DURBAN - KwaZulu-Natal and South Africa as a whole cannot achieve sustainable, inclusive economic growth and development goals if there is no investment, if the country is uncompetitive and if we do not encourage trade.
This past week at the second South African Investment Conference hosted by President Cyril Ramaphosa, the organised business community indicated that it is still confident in the South African economy through the R363 billion in investment commitments made, which would create 412000 jobs over the next five years. This was added to last year’s conference where nearly R280bn was pledged by many local and foreign corporates for infrastructure and job creation projects as the government seeks to raise R1.2 trillion from international and local investors over the next five years.
eThekwini and KwaZulu-Natal stand to benefit from a sizable chunk of that financial commitment with Durban Chamber members such as Sappi committing R14bn over five years to create new plants in KwaZulu-Natal and Mpumalanga and Toyota Motors South Africa investing R2.4bn to create 1500 new jobs assembling new vehicles in its Durban plant.
Additionally, key local stakeholder, Transnet pledged R22.6bn over five years, with the potential to create 20000 direct and 25 000 indirect jobs, aimed at renovating the port infrastructure and equipment in both provincial ports. It is significant that organised business continues to view KwaZulu-Natal as a viable investment destination and as a province we need to collectively capitalise on this inherent goodwill.
Both the public and private sector needs to play their respective roles and ensure that there are clear goals and action plans in place to ensure that eThekwini and KwaZulu-Natal remain economically efficient, sustainable and attractive to potential foreign and local investment. The government needs to address the main concerns of business which is unclear policies and regulation and the cost and ease of doing business. Additionally,the government needs to guarantee a conducive environment to attract investment by prioritising policy reforms, policy certainty, so that foreign and domestic investors can have renewed confidence in our economy by creating a sense of consistency and predictability.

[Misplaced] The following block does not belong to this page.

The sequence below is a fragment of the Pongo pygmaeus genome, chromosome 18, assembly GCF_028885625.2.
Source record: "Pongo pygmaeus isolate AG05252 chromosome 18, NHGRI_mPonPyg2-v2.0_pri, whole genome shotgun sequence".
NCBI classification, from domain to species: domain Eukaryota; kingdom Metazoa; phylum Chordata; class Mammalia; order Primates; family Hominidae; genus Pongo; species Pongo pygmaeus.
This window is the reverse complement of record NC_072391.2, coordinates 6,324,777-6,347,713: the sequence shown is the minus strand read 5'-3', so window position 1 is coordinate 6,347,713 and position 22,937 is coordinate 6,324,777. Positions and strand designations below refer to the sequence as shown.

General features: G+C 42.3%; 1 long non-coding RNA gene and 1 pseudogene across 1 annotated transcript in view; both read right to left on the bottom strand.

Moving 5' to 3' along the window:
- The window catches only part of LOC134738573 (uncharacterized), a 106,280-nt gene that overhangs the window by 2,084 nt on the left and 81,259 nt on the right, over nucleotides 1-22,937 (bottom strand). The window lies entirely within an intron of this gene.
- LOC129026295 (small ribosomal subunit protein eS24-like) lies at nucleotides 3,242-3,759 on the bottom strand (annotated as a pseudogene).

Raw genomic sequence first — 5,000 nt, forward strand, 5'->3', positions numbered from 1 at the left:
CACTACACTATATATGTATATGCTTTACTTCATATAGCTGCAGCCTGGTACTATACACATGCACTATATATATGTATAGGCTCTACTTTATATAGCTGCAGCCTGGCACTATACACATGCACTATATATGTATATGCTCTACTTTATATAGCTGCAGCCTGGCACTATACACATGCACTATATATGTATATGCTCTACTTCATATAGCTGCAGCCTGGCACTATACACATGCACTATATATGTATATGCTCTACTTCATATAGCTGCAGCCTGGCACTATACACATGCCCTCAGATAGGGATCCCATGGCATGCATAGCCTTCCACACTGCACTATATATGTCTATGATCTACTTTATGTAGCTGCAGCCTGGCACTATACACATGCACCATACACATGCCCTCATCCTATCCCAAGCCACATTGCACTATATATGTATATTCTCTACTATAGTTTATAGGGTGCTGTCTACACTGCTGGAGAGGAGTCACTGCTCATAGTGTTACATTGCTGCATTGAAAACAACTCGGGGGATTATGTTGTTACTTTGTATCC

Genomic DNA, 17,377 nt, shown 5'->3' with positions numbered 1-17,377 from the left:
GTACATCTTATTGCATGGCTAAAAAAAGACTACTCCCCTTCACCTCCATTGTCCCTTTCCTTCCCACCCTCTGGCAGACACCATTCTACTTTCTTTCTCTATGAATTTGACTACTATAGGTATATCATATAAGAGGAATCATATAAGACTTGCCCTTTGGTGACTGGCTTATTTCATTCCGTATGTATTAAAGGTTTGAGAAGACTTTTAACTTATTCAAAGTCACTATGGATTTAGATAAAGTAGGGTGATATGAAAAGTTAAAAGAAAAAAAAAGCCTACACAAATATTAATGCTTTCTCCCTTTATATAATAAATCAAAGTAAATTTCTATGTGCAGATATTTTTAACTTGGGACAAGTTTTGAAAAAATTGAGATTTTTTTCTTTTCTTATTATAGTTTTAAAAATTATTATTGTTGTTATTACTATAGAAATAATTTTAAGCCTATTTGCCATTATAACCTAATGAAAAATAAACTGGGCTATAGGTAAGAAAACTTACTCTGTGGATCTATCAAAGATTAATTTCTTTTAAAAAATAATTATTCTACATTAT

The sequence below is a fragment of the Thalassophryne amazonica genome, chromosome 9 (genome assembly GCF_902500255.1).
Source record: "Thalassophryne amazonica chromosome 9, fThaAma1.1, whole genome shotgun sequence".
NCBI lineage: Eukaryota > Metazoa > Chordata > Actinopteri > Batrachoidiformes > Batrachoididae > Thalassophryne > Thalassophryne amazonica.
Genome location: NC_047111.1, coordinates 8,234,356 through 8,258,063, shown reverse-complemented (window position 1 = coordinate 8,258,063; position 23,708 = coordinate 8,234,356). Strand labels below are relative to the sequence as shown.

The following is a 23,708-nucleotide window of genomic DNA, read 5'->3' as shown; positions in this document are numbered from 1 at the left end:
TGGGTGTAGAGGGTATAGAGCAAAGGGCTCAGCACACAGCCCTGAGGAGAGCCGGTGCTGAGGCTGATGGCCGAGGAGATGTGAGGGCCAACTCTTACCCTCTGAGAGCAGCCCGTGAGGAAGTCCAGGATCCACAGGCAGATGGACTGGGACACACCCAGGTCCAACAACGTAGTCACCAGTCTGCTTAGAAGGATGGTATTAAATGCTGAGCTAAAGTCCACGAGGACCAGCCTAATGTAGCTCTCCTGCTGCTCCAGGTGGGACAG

Additionally, the government, working with the private sector,needs to prioritise growth in important labour-intensive industries such as agriculture, automotive, hospitality and tourism, manufacturing, information and communications technology as well as the oceans economy.
This will go a long way to addressing the socio-economic development goals of our country,which are to reduce historical inequality and poverty and\ high unemployment levels by creating sustainable and inclusive jobs and opportunities.
The Durban Chamber can play a crucial role here by creating platforms, initiatives and programmes between larger corporates and entrepreneurs, start-ups and small, medium and micro enterprises (SMMEs).
Corporates need to actively integrate these SMMEs into their respective value chains and supply chains, especially with regards to these new investment projects. These new projects represent a unique opportunity for these SMMEs to gain the relevant industry-specific business experience and skills to actively participate in sustainable economic activity.
Being ‘untested” and ‘inexperienced” have always been significant barriers to entry for SMMEs so by engaging them within the framework of these projects we can actively equip them with knowledge and skills that will empower them to fulfil their vital role in our economy, especially in terms of job, opportunity and wealth creation. Together, we can build our economy and collaborate to be “in business for a better world”.
Palesa Phili is the chief executive of the Durban CFhamber of Commerce and Industry.
BUSINESS REPORT ONLINE